Tuesday, October 13, 2015

Two Poems by Rick Hartwell

Late Elegy

I recall sitting there on the floor, you and I,
dividing up our books into yours and mine.

You kept the boy, although his holidays,
like the tomes and paperbacks, were halved.

I don't remember the titles we argued over,
just the bitterness of our shared selfishness.

The boy was outside, swinging in half-arcs
from an oak beside our rented house in Felton.

So much of our marriage seemed rented, too,
hence ownership of the books weighed large.

I don't have left a single one of those books,
having given them away along with much else.

Our joining was ten years of due dates hit and
missed with wear and tear taken into account.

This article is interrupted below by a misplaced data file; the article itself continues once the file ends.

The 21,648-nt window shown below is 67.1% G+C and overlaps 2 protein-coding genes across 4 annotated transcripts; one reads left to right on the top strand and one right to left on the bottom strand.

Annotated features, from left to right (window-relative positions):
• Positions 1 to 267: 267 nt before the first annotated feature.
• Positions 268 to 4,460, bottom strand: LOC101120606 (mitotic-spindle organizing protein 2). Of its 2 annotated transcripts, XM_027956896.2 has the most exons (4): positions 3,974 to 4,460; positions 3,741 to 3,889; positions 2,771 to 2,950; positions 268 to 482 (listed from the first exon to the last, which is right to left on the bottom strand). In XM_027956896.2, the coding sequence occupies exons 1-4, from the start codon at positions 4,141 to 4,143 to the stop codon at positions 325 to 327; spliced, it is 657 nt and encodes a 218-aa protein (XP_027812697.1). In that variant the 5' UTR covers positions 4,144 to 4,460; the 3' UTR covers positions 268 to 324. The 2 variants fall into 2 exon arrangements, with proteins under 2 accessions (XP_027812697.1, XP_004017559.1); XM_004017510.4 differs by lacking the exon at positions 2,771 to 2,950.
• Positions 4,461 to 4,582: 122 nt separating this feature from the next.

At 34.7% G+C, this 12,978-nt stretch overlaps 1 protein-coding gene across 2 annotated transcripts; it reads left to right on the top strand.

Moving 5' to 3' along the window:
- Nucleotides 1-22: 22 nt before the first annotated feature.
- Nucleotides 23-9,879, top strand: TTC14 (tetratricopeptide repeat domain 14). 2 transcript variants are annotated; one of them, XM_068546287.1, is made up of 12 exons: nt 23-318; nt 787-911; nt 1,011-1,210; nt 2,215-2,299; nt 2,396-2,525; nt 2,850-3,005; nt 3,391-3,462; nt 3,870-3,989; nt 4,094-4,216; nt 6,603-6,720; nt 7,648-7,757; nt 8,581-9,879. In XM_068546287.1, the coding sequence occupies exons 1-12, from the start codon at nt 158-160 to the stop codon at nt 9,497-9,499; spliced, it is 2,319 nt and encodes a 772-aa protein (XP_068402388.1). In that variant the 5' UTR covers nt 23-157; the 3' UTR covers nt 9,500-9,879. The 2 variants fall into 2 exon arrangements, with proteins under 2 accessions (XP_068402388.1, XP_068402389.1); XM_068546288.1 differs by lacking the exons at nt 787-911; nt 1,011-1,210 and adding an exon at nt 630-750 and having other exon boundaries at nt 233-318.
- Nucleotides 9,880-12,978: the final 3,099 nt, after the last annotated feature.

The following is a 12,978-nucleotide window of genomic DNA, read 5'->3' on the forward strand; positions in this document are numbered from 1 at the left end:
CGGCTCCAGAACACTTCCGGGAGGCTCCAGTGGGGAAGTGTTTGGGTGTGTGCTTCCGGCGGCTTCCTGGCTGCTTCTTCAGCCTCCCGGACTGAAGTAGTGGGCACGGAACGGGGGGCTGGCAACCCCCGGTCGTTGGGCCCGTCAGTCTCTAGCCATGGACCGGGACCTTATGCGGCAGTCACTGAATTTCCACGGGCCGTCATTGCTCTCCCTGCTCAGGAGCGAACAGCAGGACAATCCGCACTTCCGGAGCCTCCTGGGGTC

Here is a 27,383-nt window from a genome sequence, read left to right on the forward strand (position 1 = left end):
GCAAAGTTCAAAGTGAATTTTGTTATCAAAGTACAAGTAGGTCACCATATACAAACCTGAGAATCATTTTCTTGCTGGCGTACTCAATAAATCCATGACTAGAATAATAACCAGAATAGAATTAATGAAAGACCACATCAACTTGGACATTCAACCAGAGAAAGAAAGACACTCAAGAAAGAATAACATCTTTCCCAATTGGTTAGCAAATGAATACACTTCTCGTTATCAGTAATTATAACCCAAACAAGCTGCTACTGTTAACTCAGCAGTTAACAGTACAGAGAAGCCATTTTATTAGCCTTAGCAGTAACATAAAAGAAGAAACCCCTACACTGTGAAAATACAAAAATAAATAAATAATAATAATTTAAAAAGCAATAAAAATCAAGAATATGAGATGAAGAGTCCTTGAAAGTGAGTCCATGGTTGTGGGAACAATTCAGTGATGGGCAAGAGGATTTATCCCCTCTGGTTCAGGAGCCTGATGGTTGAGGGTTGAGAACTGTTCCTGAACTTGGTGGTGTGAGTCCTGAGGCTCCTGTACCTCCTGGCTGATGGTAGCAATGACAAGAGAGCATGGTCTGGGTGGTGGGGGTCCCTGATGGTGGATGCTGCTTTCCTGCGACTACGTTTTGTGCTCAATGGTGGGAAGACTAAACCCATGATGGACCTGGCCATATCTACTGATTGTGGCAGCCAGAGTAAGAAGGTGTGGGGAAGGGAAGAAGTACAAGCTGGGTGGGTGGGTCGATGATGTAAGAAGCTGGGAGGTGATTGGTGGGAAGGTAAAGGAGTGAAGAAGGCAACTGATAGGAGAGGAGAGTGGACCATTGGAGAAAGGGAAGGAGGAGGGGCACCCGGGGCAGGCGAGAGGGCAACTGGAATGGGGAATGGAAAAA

Together we buried two premature sons, some
friendships, numberless pets, and our feelings.

Thirty years later we buried the boy, you and I,
from our opposite sides of a high desert mosque.

I set aside any latent resentment when you died
soon after, yet we remain without reconciliation.

How It Feels to Watch the Sex of Surf

Bold, brash thrashings bursting forth,
tethered only to a fluid core.
Cantilevered medusas
beckon an arrested,
frozen shore.
Cacophonies of dazzling
color mesmerize the eyes.
Hypnotic, liquid hybrids
hunger, cannot be ignored.
They draw and repulse,
capture and expel.
Visual stings of concentration
focus the senses for an instant only,
then race backward again,
to be captivated again,
assaulted again
Cornucopias of form
and foam pour forth
until eyes, ears and mind
can hold no more
and sated,
avert, away
to think,
to ponder,
most of all,

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